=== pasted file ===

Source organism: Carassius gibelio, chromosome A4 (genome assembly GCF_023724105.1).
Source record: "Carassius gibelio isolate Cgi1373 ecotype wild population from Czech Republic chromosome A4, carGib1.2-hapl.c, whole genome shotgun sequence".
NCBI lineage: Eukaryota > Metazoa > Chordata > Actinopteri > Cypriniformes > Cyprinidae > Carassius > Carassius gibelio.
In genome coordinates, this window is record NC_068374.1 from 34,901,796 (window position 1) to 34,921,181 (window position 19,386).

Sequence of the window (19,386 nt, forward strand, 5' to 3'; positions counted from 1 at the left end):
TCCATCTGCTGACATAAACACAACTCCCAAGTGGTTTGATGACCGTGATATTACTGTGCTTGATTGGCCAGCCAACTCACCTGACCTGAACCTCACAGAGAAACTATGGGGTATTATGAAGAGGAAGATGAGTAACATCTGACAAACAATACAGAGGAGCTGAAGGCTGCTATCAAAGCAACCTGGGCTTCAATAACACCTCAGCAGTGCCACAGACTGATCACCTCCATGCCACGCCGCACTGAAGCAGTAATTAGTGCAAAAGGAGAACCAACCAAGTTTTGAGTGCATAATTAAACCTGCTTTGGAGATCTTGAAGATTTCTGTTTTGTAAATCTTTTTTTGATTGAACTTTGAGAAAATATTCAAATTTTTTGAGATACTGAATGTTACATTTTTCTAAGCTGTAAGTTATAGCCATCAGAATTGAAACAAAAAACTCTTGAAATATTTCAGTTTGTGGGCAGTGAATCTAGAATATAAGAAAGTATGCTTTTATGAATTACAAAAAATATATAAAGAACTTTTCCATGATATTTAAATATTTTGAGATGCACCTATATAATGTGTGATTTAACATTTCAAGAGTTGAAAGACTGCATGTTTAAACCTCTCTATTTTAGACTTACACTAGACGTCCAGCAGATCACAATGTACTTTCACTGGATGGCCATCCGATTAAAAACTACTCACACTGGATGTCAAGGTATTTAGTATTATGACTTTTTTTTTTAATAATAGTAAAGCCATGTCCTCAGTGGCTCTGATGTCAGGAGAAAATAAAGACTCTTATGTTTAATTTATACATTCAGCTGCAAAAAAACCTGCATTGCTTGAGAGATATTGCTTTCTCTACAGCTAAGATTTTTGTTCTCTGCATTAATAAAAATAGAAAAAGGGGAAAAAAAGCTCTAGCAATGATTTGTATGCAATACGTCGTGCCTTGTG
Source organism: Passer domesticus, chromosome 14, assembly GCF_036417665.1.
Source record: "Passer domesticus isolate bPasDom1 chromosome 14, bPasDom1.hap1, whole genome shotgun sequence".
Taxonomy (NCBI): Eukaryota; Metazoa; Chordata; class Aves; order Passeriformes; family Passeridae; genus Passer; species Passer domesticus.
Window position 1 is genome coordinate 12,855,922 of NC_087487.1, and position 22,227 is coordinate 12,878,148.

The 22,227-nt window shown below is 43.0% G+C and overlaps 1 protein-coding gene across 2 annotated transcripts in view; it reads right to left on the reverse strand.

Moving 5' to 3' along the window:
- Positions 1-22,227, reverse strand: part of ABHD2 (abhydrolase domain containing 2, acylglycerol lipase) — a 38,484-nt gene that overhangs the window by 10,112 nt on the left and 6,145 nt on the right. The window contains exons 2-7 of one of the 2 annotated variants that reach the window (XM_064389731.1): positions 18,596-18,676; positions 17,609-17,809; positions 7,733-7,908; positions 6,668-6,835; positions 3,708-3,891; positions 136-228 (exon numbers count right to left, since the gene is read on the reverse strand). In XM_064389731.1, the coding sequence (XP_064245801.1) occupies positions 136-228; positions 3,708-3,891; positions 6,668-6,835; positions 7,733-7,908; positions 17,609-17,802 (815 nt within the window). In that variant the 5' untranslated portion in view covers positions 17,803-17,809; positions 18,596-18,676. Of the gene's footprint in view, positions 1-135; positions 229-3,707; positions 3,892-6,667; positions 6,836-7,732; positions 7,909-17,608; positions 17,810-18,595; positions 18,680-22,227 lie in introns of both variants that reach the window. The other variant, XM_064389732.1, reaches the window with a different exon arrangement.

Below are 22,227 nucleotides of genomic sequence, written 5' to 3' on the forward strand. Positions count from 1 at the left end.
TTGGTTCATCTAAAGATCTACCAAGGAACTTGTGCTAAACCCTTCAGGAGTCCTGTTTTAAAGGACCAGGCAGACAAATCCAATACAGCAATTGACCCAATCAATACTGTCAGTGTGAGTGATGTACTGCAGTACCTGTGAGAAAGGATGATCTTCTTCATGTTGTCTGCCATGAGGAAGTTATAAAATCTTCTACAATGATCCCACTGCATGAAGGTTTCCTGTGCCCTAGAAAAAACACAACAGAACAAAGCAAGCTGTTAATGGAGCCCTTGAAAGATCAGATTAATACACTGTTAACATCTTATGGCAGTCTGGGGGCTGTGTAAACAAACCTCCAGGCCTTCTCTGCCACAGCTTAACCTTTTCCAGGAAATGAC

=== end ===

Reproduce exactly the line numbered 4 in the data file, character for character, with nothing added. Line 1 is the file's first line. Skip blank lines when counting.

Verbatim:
In genome coordinates, this window is record NC_068374.1 from 34,901,796 (window position 1) to 34,921,181 (window position 19,386).